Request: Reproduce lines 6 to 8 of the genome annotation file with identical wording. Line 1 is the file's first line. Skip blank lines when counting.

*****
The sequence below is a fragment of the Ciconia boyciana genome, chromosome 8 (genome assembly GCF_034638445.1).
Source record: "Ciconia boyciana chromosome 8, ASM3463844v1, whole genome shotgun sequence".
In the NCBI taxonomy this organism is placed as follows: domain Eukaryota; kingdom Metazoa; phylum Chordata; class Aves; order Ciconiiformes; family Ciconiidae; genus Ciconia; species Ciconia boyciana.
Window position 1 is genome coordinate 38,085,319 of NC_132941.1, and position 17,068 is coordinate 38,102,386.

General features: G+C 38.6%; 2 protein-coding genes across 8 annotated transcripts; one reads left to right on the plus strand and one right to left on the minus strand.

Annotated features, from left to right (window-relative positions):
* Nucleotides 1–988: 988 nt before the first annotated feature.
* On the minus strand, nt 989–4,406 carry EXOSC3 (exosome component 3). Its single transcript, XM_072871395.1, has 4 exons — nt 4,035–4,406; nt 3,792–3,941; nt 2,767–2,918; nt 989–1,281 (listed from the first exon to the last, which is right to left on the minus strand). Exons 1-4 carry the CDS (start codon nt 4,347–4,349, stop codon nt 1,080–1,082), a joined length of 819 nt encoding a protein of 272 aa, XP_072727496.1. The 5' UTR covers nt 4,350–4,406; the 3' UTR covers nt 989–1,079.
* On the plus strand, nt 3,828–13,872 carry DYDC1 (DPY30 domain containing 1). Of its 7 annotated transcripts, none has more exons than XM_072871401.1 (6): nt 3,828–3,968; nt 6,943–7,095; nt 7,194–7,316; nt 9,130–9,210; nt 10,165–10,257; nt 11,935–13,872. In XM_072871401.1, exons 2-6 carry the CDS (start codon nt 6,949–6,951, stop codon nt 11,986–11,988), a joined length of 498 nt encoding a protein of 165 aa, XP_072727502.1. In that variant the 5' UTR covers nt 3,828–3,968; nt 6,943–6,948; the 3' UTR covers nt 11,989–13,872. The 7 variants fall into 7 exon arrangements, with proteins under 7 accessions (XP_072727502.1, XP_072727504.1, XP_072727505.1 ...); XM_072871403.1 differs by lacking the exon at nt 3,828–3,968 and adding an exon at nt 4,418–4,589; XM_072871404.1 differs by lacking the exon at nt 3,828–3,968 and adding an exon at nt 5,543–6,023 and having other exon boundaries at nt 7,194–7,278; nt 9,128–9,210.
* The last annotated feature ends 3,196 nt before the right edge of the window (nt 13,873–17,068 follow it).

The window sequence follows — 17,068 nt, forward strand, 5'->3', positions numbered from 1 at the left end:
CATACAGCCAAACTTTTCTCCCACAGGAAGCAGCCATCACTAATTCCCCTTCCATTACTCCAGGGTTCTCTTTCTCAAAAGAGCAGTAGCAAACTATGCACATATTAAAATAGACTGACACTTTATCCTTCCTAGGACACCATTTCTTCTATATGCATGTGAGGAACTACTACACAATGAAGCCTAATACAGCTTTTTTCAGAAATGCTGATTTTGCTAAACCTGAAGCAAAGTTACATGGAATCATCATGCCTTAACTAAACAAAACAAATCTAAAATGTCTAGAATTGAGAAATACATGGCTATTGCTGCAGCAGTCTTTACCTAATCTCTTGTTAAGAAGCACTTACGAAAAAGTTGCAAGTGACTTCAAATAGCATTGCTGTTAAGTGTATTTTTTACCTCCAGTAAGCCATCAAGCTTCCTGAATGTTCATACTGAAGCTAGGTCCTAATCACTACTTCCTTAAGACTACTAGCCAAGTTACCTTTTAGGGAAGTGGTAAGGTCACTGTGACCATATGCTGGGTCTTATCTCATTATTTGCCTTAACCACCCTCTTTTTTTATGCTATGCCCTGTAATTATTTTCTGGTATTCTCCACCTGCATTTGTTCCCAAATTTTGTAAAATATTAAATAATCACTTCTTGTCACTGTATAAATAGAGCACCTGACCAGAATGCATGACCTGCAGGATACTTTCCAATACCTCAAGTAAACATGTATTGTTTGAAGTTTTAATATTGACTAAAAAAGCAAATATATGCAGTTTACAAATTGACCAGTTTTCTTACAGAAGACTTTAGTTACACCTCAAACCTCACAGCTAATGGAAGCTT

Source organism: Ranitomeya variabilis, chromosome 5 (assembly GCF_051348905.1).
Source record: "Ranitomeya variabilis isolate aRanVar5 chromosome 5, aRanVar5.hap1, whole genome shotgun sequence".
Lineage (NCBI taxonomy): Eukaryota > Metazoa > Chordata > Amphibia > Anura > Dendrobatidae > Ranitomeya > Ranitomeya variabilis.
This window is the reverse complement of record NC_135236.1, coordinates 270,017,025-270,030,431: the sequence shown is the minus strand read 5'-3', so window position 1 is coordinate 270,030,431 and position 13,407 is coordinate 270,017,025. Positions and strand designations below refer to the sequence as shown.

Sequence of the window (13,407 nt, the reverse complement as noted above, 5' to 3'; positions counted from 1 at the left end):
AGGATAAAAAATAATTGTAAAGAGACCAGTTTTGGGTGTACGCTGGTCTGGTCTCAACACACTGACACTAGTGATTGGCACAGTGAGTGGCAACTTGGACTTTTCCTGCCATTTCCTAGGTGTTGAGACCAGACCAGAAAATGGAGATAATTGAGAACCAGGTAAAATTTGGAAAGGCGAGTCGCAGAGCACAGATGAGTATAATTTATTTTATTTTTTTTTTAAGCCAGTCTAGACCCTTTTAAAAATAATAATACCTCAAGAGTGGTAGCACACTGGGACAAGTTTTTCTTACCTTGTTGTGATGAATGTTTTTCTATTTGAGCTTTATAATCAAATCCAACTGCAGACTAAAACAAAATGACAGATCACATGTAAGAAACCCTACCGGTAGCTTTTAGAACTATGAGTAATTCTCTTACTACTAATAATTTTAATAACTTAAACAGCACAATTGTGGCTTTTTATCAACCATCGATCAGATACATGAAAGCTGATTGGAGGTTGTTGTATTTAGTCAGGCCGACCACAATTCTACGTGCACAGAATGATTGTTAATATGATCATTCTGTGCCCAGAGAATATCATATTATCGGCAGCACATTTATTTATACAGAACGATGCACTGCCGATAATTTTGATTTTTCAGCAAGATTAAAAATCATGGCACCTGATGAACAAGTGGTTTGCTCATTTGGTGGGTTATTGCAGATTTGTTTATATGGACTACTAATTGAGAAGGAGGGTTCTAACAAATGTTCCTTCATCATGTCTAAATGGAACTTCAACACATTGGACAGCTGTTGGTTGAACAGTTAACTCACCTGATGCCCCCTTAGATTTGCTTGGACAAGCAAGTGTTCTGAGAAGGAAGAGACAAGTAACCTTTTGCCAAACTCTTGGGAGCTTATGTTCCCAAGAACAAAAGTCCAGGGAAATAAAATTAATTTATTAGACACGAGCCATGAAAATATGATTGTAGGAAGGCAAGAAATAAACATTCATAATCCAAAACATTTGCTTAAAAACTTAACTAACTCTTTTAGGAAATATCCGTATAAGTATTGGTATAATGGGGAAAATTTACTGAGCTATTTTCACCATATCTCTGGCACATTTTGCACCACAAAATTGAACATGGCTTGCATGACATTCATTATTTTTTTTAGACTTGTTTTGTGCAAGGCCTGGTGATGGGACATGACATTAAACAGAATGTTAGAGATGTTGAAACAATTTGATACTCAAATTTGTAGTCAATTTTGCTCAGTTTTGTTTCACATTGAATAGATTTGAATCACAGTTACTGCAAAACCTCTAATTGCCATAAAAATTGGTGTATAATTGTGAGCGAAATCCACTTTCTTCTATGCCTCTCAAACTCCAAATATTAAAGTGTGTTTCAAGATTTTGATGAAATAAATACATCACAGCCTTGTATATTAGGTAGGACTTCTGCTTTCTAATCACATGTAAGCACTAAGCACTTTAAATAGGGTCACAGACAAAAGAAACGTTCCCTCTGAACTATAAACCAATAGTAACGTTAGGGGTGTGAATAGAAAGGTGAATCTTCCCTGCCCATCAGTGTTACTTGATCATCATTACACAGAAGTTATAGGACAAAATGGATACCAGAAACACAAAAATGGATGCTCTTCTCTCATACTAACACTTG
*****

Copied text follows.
Annotated features, from left to right (window-relative positions):
* Nucleotides 1–988: 988 nt before the first annotated feature.
* On the minus strand, nt 989–4,406 carry EXOSC3 (exosome component 3). Its single transcript, XM_072871395.1, has 4 exons — nt 4,035–4,406; nt 3,792–3,941; nt 2,767–2,918; nt 989–1,281 (listed from the first exon to the last, which is right to left on the minus strand). Exons 1-4 carry the CDS (start codon nt 4,347–4,349, stop codon nt 1,080–1,082), a joined length of 819 nt encoding a protein of 272 aa, XP_072727496.1. The 5' UTR covers nt 4,350–4,406; the 3' UTR covers nt 989–1,079.